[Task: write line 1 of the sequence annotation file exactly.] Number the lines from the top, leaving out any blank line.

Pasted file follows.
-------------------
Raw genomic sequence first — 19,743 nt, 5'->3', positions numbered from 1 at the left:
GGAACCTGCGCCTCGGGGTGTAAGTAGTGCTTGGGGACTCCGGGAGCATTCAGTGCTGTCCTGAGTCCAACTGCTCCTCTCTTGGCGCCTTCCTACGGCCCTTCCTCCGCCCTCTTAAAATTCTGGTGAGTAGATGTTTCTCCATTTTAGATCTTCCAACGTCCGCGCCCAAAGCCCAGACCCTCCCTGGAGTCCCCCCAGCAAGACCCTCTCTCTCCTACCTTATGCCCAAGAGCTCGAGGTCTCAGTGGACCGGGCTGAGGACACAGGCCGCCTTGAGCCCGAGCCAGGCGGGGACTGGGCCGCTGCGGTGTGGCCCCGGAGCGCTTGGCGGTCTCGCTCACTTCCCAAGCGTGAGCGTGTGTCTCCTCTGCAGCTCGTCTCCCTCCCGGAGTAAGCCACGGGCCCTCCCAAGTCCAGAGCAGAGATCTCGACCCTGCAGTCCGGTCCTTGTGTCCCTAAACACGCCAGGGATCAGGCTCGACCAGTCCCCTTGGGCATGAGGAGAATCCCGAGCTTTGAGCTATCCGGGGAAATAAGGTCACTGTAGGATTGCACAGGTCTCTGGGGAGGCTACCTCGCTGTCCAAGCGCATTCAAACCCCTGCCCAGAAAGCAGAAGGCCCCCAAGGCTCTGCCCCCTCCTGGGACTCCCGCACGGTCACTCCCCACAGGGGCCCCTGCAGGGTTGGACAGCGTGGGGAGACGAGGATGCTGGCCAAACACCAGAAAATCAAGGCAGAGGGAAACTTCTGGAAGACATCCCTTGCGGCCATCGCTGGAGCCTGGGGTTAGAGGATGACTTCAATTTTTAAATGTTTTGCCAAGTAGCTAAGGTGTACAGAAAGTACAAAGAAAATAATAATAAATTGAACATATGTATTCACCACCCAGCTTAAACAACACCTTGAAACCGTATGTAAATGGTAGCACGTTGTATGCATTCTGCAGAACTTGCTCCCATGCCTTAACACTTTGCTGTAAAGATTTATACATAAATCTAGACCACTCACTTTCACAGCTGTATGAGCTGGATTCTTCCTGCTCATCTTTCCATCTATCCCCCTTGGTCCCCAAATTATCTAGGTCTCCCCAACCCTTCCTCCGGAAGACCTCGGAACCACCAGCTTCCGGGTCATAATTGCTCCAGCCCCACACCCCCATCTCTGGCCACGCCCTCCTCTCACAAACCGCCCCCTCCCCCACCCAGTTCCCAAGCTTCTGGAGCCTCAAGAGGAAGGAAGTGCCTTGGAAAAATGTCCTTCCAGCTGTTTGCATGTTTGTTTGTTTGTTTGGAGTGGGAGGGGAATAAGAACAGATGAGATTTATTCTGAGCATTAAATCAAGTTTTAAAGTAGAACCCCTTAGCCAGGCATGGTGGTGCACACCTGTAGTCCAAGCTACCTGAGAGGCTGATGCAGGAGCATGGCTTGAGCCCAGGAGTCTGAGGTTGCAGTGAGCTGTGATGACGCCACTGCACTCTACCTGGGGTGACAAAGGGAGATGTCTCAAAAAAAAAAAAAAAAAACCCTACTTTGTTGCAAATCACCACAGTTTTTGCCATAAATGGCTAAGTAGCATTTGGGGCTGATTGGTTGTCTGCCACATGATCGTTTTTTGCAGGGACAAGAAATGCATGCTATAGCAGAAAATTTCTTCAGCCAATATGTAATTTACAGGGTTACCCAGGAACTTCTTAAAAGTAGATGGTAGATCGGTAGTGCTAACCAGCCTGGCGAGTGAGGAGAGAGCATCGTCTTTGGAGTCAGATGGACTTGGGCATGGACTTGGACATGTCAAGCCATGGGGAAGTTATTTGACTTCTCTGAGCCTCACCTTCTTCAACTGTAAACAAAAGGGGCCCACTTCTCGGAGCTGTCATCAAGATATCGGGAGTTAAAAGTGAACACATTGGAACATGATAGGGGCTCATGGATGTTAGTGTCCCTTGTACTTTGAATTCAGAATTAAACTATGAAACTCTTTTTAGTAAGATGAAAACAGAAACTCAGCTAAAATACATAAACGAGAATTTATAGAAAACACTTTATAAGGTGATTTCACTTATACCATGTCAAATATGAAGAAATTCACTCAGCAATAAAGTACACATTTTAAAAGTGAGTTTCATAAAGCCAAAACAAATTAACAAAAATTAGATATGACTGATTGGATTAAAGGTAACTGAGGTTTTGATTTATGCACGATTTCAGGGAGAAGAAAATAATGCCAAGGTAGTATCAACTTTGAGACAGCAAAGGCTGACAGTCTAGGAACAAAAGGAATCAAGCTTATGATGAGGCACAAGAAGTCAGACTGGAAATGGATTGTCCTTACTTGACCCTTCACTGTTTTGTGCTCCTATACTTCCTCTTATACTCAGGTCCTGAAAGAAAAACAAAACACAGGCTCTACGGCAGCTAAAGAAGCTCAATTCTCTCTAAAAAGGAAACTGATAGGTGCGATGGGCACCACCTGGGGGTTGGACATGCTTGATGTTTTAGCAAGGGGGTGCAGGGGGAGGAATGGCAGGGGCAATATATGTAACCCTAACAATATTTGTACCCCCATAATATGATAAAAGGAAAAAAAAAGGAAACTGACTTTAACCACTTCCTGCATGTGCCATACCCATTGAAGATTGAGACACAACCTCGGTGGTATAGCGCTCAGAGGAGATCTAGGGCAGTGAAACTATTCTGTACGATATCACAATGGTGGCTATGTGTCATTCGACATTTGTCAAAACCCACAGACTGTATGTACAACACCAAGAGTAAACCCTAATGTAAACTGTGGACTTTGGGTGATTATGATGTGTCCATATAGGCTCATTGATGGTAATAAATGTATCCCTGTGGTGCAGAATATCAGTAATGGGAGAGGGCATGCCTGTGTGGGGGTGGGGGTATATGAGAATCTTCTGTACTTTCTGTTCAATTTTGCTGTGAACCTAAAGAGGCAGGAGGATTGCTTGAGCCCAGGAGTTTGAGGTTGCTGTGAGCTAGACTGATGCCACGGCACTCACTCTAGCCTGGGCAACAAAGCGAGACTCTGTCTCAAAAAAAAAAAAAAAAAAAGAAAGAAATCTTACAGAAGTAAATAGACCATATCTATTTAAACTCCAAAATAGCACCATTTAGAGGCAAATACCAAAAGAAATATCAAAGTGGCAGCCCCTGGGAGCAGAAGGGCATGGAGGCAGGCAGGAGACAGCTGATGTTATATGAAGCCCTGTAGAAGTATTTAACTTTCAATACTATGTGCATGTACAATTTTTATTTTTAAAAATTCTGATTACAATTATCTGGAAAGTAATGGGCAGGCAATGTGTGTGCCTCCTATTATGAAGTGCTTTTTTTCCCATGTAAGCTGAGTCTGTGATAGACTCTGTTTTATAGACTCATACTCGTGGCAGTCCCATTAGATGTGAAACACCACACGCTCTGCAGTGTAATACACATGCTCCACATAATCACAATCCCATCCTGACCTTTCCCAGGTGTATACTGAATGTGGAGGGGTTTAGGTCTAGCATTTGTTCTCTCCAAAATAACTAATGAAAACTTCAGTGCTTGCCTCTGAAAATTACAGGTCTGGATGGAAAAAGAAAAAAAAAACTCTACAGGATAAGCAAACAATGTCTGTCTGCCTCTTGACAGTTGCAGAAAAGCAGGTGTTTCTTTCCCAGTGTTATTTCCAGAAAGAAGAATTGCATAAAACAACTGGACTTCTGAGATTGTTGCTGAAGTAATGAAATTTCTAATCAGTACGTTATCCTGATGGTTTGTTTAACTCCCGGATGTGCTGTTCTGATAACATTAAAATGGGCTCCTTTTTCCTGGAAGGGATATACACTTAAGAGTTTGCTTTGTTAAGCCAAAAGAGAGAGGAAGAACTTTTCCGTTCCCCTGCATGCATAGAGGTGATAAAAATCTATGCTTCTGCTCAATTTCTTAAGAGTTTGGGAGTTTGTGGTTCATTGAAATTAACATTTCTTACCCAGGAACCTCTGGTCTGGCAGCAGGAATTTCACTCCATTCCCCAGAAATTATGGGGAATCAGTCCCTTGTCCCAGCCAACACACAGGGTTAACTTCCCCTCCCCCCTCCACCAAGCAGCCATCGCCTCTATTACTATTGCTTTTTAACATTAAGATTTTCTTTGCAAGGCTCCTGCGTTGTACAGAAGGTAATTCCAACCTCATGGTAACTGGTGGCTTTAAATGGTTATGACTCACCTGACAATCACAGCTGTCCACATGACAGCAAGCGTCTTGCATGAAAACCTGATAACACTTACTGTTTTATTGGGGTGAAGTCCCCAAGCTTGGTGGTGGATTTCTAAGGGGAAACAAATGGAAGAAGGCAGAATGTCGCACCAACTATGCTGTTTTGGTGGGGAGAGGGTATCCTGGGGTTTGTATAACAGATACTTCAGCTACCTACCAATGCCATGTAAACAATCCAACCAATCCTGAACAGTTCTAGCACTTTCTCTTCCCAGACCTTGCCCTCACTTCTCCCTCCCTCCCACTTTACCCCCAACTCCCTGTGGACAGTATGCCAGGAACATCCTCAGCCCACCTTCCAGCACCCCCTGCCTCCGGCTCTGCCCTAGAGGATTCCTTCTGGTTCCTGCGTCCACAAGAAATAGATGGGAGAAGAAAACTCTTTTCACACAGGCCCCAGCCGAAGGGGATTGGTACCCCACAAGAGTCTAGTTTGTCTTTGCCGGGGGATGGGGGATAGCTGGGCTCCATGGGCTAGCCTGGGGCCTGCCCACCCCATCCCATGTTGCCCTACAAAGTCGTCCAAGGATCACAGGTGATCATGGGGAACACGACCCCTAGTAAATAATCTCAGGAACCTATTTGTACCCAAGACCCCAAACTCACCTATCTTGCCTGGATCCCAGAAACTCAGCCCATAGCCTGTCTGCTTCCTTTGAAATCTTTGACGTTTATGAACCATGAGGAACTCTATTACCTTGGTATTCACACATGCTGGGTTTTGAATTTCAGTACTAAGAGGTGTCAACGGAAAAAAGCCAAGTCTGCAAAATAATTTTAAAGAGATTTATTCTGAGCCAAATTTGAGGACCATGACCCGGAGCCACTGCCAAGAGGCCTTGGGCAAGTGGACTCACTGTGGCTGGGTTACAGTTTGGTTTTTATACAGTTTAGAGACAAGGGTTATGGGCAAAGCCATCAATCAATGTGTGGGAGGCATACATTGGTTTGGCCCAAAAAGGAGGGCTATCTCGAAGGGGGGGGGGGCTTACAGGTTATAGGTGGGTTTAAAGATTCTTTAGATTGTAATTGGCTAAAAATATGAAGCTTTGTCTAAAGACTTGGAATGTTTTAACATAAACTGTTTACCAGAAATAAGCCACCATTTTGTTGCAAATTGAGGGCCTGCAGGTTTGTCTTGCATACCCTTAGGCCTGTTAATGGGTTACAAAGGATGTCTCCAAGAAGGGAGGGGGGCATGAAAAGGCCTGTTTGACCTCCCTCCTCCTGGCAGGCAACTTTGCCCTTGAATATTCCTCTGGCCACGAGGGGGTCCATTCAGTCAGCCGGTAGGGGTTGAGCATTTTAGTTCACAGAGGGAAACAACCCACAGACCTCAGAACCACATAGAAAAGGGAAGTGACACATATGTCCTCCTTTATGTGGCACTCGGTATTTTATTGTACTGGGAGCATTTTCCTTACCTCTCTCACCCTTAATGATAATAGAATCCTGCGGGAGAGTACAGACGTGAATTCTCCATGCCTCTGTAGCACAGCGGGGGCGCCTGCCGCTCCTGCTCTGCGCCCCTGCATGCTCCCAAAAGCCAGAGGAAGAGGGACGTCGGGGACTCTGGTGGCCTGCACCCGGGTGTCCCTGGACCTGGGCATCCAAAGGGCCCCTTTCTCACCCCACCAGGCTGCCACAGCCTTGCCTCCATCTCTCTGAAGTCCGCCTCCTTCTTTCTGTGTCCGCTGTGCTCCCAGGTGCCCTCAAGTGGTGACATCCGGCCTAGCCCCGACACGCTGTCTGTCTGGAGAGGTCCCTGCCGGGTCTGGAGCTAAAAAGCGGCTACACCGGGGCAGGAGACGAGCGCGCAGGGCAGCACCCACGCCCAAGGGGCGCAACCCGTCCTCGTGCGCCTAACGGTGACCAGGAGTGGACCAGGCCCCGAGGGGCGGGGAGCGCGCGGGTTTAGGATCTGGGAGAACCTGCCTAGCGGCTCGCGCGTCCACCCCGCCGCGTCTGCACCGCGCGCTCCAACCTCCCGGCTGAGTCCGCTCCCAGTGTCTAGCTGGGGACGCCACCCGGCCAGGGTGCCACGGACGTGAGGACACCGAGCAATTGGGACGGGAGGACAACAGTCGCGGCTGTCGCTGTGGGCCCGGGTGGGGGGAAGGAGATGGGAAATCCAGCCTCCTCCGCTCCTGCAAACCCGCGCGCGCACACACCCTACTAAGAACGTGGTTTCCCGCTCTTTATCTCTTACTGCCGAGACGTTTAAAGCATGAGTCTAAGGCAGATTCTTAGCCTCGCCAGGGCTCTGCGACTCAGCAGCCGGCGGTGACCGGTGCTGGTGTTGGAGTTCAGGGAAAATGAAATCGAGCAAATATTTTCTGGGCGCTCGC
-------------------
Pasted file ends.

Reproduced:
Raw genomic sequence first — 19,743 nt, 5'->3', positions numbered from 1 at the left: